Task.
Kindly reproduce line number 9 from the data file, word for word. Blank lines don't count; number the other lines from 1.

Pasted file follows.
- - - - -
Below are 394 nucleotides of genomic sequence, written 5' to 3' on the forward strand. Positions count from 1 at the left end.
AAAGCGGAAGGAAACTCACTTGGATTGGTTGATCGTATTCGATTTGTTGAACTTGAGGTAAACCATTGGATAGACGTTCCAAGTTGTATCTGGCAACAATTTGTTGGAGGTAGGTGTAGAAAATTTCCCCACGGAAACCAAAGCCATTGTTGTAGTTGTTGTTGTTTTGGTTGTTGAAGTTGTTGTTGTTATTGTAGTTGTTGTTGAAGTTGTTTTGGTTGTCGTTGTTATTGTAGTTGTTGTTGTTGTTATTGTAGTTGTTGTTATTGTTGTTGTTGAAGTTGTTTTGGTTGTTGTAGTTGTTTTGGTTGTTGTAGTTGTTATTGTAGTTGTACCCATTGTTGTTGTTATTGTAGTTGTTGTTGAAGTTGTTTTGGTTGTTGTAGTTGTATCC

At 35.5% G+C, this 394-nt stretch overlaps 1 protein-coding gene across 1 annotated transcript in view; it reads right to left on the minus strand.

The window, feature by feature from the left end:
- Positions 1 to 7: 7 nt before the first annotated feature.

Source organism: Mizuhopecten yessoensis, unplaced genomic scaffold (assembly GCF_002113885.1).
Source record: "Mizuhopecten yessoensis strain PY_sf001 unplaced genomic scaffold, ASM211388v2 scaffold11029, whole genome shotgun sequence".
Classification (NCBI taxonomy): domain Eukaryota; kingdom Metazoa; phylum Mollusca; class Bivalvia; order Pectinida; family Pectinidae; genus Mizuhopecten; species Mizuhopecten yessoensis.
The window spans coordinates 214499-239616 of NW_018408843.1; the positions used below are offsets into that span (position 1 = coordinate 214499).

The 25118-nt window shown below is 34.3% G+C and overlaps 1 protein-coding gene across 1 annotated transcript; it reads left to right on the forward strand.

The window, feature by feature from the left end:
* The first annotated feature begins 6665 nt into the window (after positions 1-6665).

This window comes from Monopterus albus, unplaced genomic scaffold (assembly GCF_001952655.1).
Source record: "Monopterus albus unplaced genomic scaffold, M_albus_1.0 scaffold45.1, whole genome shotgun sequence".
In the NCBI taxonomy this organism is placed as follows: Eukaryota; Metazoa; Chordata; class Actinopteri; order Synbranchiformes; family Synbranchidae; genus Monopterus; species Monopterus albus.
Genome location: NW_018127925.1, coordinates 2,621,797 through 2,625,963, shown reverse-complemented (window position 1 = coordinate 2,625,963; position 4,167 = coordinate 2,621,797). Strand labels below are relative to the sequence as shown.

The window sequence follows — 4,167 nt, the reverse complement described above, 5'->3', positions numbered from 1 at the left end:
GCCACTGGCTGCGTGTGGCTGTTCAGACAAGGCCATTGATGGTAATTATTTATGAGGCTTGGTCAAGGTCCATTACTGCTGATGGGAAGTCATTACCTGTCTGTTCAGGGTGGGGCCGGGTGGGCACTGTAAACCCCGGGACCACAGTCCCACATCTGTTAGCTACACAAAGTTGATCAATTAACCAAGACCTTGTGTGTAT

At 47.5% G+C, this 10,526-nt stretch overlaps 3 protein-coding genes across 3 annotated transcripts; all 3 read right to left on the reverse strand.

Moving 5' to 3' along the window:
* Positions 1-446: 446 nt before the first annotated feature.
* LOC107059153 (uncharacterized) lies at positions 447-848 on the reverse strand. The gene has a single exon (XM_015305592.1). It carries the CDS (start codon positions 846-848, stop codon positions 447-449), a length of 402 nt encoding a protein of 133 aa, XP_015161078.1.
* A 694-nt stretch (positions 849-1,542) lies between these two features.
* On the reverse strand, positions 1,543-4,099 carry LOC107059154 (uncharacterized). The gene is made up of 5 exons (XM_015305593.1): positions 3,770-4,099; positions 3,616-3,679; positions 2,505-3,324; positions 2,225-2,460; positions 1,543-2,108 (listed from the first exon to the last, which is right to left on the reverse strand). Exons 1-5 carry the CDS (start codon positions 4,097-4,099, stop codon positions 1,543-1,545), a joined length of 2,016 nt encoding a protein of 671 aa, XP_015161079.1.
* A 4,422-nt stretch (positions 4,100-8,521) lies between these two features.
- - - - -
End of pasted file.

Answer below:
The window spans coordinates 214499-239616 of NW_018408843.1; the positions used below are offsets into that span (position 1 = coordinate 214499).